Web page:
Hardware Platform
The Flex 7500 is built off the IBM x-Series server platform, specifically the x3550 M3. The system physically mounts into a standard server rack (not a 2-post telecom rack us network folk are accustomed to using), and occupies 1U rack space.

On the internals, it's specified with 2x Quad-Core 2.4GHz Intel Xeon E5620 processors, 12 GB DDR3 1333MHz RAM, 2x 146GB 15K RPM SAS hard drives, and optional redundant power supplies.Cisco is attempting to reduce the complexity associated with typical server builds by pre-configuring the server with standard components and offering minimal substitutions, such as the redundant power supply for example. This should provide most customers easier ordering and less confusion when moving from wireless controller appliances (4400, 5500 series) to the new server-based platform. It's also unclear at this time how the hard drives are configured for high availability, but it's most like a RAID-0 setup.

The Flex 7500 provides a  myriad of network ports, but most are dedicated for specific purposes.
For network connectivity, a myriad of ports are provided on the back of the unit (as shown). However, in order to keep complexity minimal and provide a consistent software image and configuration process with existing WLC appliance product lines, the network ports are dedicated for specific uses, as follows:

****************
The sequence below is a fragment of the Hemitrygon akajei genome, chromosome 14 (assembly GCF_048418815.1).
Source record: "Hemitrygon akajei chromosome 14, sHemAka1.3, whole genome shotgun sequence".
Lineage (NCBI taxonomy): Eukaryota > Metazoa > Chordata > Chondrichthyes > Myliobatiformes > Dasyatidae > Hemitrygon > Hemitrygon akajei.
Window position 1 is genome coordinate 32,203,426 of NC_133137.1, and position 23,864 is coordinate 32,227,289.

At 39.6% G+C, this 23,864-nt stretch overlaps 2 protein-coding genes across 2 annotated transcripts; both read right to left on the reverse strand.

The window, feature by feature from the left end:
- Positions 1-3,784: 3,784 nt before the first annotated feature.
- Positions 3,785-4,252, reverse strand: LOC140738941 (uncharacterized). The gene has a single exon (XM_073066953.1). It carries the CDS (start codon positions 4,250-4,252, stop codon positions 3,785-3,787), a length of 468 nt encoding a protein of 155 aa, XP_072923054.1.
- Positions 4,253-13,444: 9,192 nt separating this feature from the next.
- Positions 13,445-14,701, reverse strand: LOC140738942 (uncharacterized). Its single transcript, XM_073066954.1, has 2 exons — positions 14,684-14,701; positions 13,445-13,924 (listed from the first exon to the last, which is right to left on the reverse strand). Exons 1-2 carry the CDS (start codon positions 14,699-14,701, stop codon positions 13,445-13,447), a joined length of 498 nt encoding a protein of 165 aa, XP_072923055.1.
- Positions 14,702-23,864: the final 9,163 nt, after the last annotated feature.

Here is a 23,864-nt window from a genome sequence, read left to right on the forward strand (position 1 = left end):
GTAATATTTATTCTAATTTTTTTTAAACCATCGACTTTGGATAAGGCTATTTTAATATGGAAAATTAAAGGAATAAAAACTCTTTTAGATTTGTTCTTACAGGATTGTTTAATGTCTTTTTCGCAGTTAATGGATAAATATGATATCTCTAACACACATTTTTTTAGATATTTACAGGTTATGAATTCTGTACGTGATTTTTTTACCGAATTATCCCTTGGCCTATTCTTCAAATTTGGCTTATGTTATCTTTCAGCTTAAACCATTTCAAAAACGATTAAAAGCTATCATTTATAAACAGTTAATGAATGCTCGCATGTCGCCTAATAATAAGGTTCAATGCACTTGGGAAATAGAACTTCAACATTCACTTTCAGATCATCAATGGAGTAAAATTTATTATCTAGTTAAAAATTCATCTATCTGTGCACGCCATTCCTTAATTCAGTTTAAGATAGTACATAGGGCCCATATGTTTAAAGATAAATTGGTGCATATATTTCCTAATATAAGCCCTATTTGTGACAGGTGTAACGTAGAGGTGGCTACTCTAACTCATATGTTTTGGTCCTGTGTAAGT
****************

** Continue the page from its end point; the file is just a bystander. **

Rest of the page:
• Fast Ethernet is provided for system management by IBM and is not configurable from the WLC software.
  • Port 1: 1G is used as the WLC Service Port.
  • Port 2: 1G is reserved by the WLC for future use with High Availability enhancements.
  • Port 1: 10G requires an external 10G SFP and is used as the WLC Management Port, similar to the existing WLC Distribution System ports on the 4400 and 5500 Series platforms.
  • Port 2: 10G is reserved by the WLC as a backup Management Interface in the case of port failure of the primary port.
  • Option Gb Ethernet ports are not used. 
  • Serial Port is used for local console connections for staging and configuration of the system.
It is important to call out that the system only supports fiber 10G SFPs (SFP-10GB-SR) for the WLC Management Ports. This in-turn requires the Flex 7500 to connect to a 10G capable switch or line card. Additionally, the system does not support link aggregation (LAG) as the existing controller platforms do.